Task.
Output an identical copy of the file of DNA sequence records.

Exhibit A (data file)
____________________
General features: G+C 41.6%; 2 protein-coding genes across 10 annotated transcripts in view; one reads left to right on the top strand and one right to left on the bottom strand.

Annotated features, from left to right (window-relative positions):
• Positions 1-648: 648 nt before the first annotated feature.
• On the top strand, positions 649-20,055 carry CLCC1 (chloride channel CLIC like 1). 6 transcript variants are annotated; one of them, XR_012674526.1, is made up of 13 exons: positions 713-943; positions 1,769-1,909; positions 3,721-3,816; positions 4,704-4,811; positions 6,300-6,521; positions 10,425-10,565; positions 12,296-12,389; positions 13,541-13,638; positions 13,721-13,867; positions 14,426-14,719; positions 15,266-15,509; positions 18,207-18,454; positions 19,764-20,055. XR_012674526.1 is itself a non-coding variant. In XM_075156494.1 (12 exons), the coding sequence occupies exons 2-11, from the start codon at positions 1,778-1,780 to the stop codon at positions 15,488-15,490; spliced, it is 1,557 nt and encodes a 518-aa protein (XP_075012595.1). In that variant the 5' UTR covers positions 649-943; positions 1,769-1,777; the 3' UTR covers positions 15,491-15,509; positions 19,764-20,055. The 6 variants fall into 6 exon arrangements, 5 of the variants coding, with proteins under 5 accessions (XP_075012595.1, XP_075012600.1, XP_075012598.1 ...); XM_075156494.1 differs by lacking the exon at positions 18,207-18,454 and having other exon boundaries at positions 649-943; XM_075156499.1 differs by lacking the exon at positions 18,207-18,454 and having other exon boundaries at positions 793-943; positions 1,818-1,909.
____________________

General features: G+C 41.6%; 2 protein-coding genes across 10 annotated transcripts in view; one reads left to right on the top strand and one right to left on the bottom strand.

Annotated features, from left to right (window-relative positions):
• Positions 1-648: 648 nt before the first annotated feature.
• On the top strand, positions 649-20,055 carry CLCC1 (chloride channel CLIC like 1). 6 transcript variants are annotated; one of them, XR_012674526.1, is made up of 13 exons: positions 713-943; positions 1,769-1,909; positions 3,721-3,816; positions 4,704-4,811; positions 6,300-6,521; positions 10,425-10,565; positions 12,296-12,389; positions 13,541-13,638; positions 13,721-13,867; positions 14,426-14,719; positions 15,266-15,509; positions 18,207-18,454; positions 19,764-20,055. XR_012674526.1 is itself a non-coding variant. In XM_075156494.1 (12 exons), the coding sequence occupies exons 2-11, from the start codon at positions 1,778-1,780 to the stop codon at positions 15,488-15,490; spliced, it is 1,557 nt and encodes a 518-aa protein (XP_075012595.1). In that variant the 5' UTR covers positions 649-943; positions 1,769-1,777; the 3' UTR covers positions 15,491-15,509; positions 19,764-20,055. The 6 variants fall into 6 exon arrangements, 5 of the variants coding, with proteins under 5 accessions (XP_075012595.1, XP_075012600.1, XP_075012598.1 ...); XM_075156494.1 differs by lacking the exon at positions 18,207-18,454 and having other exon boundaries at positions 649-943; XM_075156499.1 differs by lacking the exon at positions 18,207-18,454 and having other exon boundaries at positions 793-943; positions 1,818-1,909.